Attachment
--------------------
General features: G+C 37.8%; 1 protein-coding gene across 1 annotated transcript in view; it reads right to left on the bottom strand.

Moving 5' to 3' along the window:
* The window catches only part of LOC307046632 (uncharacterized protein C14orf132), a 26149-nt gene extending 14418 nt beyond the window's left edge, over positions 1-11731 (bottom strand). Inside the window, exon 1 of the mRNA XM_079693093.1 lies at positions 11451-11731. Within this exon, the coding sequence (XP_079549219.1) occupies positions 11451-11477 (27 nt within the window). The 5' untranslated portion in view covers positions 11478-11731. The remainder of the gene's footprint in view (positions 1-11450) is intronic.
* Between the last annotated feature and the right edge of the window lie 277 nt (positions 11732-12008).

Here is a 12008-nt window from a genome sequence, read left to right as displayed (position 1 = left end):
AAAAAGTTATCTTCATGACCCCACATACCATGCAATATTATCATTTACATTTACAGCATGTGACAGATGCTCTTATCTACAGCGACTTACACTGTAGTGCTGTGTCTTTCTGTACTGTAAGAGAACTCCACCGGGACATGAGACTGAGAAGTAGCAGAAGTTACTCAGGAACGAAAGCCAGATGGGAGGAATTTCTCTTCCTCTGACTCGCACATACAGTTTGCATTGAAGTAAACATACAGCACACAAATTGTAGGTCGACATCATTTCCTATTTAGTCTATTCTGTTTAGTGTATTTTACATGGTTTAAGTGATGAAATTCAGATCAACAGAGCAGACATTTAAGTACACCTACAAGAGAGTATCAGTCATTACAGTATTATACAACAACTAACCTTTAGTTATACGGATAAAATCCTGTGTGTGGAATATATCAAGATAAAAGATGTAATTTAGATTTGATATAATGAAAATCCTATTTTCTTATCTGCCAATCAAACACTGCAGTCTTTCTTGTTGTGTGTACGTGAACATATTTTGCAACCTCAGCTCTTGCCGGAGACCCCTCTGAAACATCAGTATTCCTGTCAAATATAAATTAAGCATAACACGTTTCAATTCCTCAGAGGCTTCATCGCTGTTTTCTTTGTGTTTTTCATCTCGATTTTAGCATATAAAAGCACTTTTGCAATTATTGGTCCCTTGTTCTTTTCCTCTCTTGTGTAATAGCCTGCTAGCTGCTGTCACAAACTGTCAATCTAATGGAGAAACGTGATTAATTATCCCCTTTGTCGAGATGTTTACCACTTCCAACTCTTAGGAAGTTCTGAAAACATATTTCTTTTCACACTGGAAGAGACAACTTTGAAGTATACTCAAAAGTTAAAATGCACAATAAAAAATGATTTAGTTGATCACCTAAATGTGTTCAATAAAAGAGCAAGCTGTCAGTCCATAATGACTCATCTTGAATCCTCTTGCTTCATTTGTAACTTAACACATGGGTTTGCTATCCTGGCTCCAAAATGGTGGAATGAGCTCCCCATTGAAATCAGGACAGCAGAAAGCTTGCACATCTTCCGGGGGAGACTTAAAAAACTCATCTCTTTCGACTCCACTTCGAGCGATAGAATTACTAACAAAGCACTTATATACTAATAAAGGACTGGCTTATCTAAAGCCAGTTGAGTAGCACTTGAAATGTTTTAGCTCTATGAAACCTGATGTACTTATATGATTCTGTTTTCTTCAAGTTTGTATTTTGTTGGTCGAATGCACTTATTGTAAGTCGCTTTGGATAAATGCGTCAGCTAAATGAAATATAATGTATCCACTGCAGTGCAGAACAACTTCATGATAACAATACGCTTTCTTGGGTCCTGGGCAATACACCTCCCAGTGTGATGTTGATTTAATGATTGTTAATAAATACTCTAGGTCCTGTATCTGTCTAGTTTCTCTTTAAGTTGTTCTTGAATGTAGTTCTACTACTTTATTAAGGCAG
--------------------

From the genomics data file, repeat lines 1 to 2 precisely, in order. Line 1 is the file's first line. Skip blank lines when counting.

General features: G+C 37.8%; 1 protein-coding gene across 1 annotated transcript in view; it reads right to left on the bottom strand.

Moving 5' to 3' along the window: